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Melbourne media cast doubts over ASADA’s handling of Essendon doping scandal

Melbourne media cast doubts over ASADA’s handling of Essendon doping scandal
October 16, 2019

The Australian Sports Anti-Doping Authority (ASADA) has defended its handling of the 2012 drug supplements saga after claims in a Melbourne newspaper that it manipulated evidence relating to AFL club Essendon.

Documents released under Freedom of Information laws have seen a report today in Melbourne newspaper the Herald Sun that the drug at the centre of the scandal was only listed as banned the day before the Bombers 'self-reported' to the AFL.

The Herald Sun reported the drug Thymosin Beta-4, which was administered to Essendon players that led to their AFL suspension in 2016, was only listed as a banned substance several months after the injections were stopped.

34 Essendon players along with the club's senior coach and general manager were suspended after the Court of Arbitration for Sport ruled the players were injected several times with Thymosin Beta-4.

However, the Herald Sun has reported the drug was only deemed to be logged as prohibitive by ASADA on 4th February 2013 - months after the club had stopped injecting the players.

The newspaper reported “an ASADA official ran a check on the public site for ‘research’ at 10.34am and no flag was generated for Thymosin Beta-4.

“Another check on Thymosin Beta-4 just over two hours later at 12.59pm by an Asada staffer listed it as ‘banned in sport’.

“The status update came on the same day AFL boss Andrew Demetriou called Essendon Chairman David Evans about a secret investigation into the club’s supplements program, prompting the Bombers to ‘self-report’ to ASADA.”

ASADA has responded by stating that the timing of the logging of the drug on its former checking tool known as Check Your Substance was irrelevant.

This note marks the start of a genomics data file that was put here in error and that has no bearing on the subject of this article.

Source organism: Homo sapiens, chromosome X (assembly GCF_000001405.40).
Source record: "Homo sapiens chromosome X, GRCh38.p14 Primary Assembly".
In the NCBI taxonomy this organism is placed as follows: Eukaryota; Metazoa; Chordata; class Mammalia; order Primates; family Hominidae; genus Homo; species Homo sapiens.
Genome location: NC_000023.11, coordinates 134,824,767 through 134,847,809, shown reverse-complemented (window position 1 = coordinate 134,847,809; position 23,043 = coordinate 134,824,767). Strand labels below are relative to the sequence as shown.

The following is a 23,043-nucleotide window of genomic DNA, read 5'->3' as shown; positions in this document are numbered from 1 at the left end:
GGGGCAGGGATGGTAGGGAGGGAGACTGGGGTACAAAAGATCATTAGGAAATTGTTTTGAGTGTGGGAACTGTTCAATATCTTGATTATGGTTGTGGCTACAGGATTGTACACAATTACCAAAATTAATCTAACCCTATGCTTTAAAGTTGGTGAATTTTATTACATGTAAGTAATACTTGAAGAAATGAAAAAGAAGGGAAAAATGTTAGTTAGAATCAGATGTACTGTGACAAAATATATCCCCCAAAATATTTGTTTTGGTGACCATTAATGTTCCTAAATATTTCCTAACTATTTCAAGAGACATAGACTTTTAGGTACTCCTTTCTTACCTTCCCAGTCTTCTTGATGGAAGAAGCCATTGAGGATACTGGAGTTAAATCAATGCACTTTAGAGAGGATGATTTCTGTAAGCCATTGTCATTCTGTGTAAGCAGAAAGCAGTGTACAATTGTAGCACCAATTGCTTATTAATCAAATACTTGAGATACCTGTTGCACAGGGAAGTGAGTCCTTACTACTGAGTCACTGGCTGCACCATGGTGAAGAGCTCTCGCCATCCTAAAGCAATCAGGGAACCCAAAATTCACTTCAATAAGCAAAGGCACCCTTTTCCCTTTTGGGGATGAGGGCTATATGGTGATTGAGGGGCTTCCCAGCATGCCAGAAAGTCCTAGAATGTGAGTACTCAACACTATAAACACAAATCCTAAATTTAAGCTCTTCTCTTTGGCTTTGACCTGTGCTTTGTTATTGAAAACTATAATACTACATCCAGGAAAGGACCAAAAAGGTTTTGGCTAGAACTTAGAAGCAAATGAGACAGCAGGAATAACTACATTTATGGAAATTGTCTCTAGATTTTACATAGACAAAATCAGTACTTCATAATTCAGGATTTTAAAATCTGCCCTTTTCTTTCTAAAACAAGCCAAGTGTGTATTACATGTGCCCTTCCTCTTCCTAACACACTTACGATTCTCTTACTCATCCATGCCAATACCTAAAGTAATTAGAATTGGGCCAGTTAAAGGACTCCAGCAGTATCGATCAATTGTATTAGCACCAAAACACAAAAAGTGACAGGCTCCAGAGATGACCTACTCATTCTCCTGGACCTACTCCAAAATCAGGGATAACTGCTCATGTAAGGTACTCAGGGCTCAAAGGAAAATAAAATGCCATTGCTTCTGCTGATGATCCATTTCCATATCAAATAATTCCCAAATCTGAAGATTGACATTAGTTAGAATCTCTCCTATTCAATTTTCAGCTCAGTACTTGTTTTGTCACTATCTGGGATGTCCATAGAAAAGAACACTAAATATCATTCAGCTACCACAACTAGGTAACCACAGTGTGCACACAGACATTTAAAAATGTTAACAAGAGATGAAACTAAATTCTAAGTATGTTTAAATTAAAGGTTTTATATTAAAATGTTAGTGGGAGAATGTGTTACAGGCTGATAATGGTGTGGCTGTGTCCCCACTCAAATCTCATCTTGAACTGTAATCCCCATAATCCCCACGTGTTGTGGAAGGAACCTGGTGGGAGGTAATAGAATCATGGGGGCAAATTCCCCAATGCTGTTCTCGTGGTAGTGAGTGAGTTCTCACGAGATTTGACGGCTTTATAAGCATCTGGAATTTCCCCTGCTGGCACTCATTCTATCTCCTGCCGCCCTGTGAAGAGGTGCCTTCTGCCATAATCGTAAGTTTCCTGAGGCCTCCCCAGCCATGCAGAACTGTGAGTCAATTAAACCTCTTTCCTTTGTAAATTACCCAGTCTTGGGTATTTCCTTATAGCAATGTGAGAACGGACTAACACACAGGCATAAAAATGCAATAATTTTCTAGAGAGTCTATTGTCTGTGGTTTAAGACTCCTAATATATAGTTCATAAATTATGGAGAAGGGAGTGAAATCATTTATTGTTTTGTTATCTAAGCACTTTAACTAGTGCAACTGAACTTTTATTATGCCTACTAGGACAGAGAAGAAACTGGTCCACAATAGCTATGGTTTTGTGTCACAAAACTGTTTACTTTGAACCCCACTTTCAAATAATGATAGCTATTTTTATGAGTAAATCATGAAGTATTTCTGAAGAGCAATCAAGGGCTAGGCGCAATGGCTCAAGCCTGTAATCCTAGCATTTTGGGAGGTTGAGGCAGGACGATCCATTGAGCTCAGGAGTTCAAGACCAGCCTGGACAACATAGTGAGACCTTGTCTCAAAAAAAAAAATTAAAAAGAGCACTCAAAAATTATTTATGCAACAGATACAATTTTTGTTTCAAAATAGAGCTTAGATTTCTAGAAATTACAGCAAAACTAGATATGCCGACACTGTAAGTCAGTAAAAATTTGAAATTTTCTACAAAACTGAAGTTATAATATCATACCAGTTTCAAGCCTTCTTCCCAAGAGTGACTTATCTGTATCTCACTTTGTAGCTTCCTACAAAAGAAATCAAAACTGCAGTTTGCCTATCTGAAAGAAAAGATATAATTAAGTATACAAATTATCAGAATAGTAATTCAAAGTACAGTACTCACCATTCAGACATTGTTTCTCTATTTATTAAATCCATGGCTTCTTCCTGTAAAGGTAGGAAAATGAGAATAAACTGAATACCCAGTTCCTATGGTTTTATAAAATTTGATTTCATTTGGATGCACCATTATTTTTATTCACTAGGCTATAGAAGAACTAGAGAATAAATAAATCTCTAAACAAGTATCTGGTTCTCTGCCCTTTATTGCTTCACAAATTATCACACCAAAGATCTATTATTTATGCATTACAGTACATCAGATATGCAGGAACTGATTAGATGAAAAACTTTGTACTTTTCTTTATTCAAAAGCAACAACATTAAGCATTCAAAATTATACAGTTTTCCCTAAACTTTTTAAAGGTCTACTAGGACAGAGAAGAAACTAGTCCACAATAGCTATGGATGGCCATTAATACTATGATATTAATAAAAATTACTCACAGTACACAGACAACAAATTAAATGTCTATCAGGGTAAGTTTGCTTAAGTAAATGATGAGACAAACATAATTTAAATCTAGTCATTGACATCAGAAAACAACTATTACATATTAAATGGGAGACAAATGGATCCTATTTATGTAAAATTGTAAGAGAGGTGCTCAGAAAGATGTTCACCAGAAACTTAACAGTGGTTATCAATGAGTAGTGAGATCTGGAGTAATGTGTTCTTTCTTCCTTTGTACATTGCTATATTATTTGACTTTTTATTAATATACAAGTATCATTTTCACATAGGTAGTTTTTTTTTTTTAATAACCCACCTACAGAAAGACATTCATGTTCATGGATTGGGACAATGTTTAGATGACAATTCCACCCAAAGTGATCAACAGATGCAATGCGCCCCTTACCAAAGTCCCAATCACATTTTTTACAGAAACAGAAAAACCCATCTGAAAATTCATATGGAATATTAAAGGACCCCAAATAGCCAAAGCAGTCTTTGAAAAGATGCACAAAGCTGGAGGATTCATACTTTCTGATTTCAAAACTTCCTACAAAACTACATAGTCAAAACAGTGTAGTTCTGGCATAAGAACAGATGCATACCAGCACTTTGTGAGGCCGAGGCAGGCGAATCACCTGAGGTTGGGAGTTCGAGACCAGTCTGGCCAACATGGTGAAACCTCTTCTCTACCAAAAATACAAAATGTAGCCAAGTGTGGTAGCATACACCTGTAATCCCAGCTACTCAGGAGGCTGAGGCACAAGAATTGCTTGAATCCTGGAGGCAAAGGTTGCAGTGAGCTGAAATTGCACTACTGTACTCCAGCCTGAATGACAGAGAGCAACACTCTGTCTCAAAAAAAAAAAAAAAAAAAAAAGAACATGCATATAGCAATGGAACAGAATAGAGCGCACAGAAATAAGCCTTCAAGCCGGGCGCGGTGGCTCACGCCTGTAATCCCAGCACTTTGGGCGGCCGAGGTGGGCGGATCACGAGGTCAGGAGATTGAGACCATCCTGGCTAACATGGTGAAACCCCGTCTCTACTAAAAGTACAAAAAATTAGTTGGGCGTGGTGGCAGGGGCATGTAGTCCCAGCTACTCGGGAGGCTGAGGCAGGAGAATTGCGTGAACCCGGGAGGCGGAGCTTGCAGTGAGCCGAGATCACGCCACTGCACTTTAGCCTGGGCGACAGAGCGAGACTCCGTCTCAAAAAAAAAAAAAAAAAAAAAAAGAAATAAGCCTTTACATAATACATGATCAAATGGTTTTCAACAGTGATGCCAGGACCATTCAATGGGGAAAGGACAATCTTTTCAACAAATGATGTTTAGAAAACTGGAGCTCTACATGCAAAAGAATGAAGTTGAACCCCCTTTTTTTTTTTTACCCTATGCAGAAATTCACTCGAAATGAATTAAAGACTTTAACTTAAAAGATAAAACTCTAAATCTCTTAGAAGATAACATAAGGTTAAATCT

In a statement it advised “ASADA strongly denies allegations of evidence manipulation reported in the media.

“The World Anti-Doping Agency (WADA) has sole responsibility for setting and determining prohibited substances. It is not possible to manipulate whether or not substances are prohibited.

“Thymosin Beta 4 was included on the 2010 prohibited list by Wada (and) has never been approved for human use. Whether a substance was on Asada’s former Check Your Substances tool has no bearing on its status as a prohibited substance on Wada’s prohibited list.

“It is impossible to list every substance that may be used for performance enhancement in such a tool, particularly those not approved for use by humans.”

The doping saga led to a number of senior Essendon figures leaving the club, with then-coach James Hird being banned by the AFL for 12 months in 2013.

The AFL also fined the club $2 million and banned the Bombers from competing in that year’s finals series.

Sports scientist Stephen Dank, who oversaw the supplements program, was in 2015 found guilty by an AFL Tribunal of trafficking in a number of illicit supplements. The tribunal banned Dank from any association with the AFL for life.

Sections of the media and fans in AFL-loving Melbourne have long disputed that Essendon were drug cheats and have often ridiculed and looked to undermine the ASADA investigation.

Related Articles

30th July 2019 - ASADA says confidentiality vital to anti-doping process

18th August 2017 - New Chief Executive named for Australian Sports Anti-Doping Authority

27th May 2016 - ASADA suffers budget cuts in lead up to Rio Olympics

16th February 2016 - Australian sport reveals united anti-doping efforts leading up to Rio 2016

29th January 2016 - Essendon fined $200,000 after pleading guilty to WorkSafe charges over supplements program

13th January 2016 - AFL Players’ Association head says Essendon players victims, not perpetrators

3rd September 2015 - AFL accused of ‘deceptive conduct’ during Essendon supplements saga

26th June 2015 - AFL announces life ban for former Essendon sports scientist Stephen Dank

12th May 2015 - World Anti-Doping Agency to appeal AFL anti-doping tribunal’s Essendon verdict

31st January 2015 - Federal Court dismisses James Hird’s ASADA appeal

3rd December 2014 - Sports lawyers suggest ASADA lacks evidence to convict Essendon players

20th October 2014 - ASADA issues amended ‘show cause’ notices to AFL players

20th September 2014 - Essendon loses Federal Court battle with ASADA

25th August 2014 - ASADA CEO says Stephen Dank should never be able to work in sport again

23rd August 2014 - NRL players accept bans in ASADA inquiry

14th June 2014 - ASADA puts Essendon players on notice over doping allegations

2nd May 2014 - ASADA completes final report into AFL/NRL supplements scandal

20th September 2013 - ASADA to sanction Essendon AFL players and officials

22nd August 2013 - Club presidents back AFL Commission after Essendon supplements briefing

11th August 2013 - ASADA’s Essendon report may never be made public

1st July 2013 - Essendon players used as human guinea pigs

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